MA (Cambridge), Headmaster,
English International School.
Autumn is the season for getting applications together for next year’s universities. Families with children now in their last year of school will read the acronyms UCAS, SATs, maybe ToEFL or IELTS with a mixture of angst and excitement, and the words rent, student loans, debt waiting lists and maybe even “clearing” with undiluted dread. Does it help to state the obvious? Maybe! The knowledge that thousands of families like you are going through the same process at least eases the loneliness of the predicament.
Autumn is therefore also high season for recruitment fairs, in various formats. First off was the keynote British Council “Education UK” fair, held in October at the Ritz Carlton. By every possible measure, this was the best yet. The capacious exhibition halls were packed from early Saturday to late Sunday. There were significantly more universities and UK schools present, and on average, they were higher up the rankings. Most striking, each stand had higher profile staff —directors of admissions, professors, experts in their fields, and professionals who could answer detailed admissions questions.
Why such an impressive turn out? Some factors are obvious. Those early economics lessons in demand and supply suddenly seem more relevant.
As Russia’s economy and society develops, expectations and hopes rise. The demand for overseas higher education is rising exponentially. If the UK is good enough for exiled oligarchs, business entrepreneurs, newspaper magnates, writers and football club owners, then it is attractive for aspirational families too. European and especially UK universities are more than happy to welcome them. Inquiry-based learning, top quality courses in a large and disparate selection of fields, flexibility, freedom of thought and globally-recognised examination standards together make a powerful magnet.
On the other side of the equation, higher education is not cheap. The cost of tuition for local students is rising in large steps, so that next year there will be little difference between “home” and “international” students, at least for arts courses. (Putative scientists, medics, and astronomers, inter alia, beware, and check prices carefully before you commit yourself!) The BA and BSc courses which started as the leaves began to fall are the last before tuition costs all but triple, at least in England. Competition for places this time round was tighter than ever before. September 2012 may well have shorter queues. The universities are agile, market wise and entrepreneurial. It is a good time to be an applicant.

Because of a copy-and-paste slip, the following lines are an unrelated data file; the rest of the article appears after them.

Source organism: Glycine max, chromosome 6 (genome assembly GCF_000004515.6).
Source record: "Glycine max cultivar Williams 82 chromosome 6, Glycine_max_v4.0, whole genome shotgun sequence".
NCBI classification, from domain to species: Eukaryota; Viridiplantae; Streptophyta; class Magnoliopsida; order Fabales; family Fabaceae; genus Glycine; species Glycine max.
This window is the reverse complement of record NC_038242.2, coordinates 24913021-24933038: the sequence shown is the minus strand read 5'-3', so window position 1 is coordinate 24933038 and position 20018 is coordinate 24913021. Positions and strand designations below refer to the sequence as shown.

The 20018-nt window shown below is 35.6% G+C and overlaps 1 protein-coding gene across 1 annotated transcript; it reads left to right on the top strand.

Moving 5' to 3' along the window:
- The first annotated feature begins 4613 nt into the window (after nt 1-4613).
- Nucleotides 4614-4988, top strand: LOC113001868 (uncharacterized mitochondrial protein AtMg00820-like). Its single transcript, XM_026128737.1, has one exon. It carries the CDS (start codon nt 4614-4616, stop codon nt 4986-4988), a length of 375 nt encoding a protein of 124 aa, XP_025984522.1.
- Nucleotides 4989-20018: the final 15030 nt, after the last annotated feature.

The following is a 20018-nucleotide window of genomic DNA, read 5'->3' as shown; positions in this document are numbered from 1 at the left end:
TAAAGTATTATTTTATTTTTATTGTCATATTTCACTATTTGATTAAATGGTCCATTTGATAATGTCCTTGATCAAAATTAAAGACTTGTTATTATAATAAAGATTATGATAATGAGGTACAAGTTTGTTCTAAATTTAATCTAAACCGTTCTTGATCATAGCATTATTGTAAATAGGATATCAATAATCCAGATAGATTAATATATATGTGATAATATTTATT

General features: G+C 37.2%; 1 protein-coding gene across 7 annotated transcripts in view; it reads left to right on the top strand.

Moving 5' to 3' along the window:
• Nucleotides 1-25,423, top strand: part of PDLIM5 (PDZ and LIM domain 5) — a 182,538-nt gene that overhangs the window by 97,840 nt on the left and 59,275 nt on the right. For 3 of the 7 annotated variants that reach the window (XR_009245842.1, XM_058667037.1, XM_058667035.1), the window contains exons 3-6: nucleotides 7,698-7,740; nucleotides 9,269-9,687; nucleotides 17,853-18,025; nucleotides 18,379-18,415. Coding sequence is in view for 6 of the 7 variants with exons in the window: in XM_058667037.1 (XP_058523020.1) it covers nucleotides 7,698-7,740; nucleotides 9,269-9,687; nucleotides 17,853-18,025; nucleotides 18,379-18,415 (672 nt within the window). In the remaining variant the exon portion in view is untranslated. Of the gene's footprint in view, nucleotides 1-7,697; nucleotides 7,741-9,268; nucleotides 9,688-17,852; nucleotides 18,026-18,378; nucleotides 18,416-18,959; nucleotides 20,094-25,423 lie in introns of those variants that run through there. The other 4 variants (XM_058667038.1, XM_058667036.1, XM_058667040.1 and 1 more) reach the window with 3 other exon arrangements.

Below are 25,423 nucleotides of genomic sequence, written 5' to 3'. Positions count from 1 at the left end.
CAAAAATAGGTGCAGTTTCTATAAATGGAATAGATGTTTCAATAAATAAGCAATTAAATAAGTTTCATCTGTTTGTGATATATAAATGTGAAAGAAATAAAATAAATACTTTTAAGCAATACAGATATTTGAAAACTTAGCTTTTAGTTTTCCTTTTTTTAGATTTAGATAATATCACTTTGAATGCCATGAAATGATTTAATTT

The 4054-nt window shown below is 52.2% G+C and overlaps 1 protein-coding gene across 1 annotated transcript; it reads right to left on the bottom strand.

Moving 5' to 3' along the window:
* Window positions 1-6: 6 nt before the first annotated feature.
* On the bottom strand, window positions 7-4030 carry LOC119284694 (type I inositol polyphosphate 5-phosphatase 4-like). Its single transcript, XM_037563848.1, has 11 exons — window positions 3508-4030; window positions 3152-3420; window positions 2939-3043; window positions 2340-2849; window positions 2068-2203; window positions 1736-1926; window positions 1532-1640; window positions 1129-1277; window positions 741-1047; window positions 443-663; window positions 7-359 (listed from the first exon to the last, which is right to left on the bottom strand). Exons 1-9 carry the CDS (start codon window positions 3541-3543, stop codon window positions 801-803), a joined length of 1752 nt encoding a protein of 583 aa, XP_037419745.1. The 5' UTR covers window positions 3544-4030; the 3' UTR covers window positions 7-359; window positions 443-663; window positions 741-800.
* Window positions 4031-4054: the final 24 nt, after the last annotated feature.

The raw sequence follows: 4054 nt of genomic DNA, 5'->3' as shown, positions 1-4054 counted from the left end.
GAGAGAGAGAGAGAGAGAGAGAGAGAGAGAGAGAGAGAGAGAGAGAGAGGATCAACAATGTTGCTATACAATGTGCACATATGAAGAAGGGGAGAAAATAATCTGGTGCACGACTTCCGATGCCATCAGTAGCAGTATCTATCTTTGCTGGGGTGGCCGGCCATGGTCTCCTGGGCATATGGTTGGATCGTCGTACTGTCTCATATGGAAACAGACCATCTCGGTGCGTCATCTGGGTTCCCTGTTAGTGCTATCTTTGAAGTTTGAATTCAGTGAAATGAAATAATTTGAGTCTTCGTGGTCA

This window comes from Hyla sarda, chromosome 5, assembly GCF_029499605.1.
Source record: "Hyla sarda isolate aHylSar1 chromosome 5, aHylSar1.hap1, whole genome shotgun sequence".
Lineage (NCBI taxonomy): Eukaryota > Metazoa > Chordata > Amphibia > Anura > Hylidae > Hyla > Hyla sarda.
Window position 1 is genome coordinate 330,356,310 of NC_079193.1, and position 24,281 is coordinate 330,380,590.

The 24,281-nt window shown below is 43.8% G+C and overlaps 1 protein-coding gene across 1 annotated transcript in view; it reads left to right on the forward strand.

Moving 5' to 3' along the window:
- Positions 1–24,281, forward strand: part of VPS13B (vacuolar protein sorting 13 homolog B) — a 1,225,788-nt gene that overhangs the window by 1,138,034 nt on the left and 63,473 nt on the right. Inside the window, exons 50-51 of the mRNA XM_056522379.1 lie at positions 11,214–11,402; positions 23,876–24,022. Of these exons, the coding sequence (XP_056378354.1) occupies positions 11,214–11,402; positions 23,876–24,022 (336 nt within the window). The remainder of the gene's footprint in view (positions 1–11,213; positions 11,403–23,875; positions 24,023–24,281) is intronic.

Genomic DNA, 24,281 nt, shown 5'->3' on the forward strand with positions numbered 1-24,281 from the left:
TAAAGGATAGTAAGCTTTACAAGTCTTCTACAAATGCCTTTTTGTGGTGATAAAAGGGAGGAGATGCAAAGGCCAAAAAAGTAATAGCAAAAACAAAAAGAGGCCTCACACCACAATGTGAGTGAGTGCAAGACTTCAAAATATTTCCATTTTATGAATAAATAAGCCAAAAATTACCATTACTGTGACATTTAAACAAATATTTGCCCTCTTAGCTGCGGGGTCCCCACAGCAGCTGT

Throughout the weekend, the flow of potential students was impressive. The British Council (www.britishcouncil. ru) managed the event with impressive aplomb. Few stands did not have steady queues, and guests staggered down the opulent curving staircase with full magazine bags and fuller dreams.
The following week, the Radisson Hotel at Kievskaya hosted another fair, with a remarkable variety of schools and universities in assorted places as far apart as Spain, Finland, Switzerland, Canada, parts of the USA, Belgium, Italy and preuniversity courses in Moscow and the UK and more, and dedicated colleges for catering, languages and other specialisms.
For your diaries, the next big event is on 19 November at the Swissotel, where a large variety of pre-schools, schools and universities will be on display, representing institutions from Moscow, the EU, across the Atlantic and even across the Pacific. Your correspondent will be there, so I hope to meet you. November’s.
Education Briefing will highlight higher education options in Moscow and beyond, and this topic is also a focus of the AEB’s “Bringing Ex-pats to Moscow” conference in late October. At least 12 UK universities host undergraduate or graduate courses in Moscow: if you are one of them, please contact PASSPORT Magazine or ross_ firstname.lastname@example.org so we can pass the word on.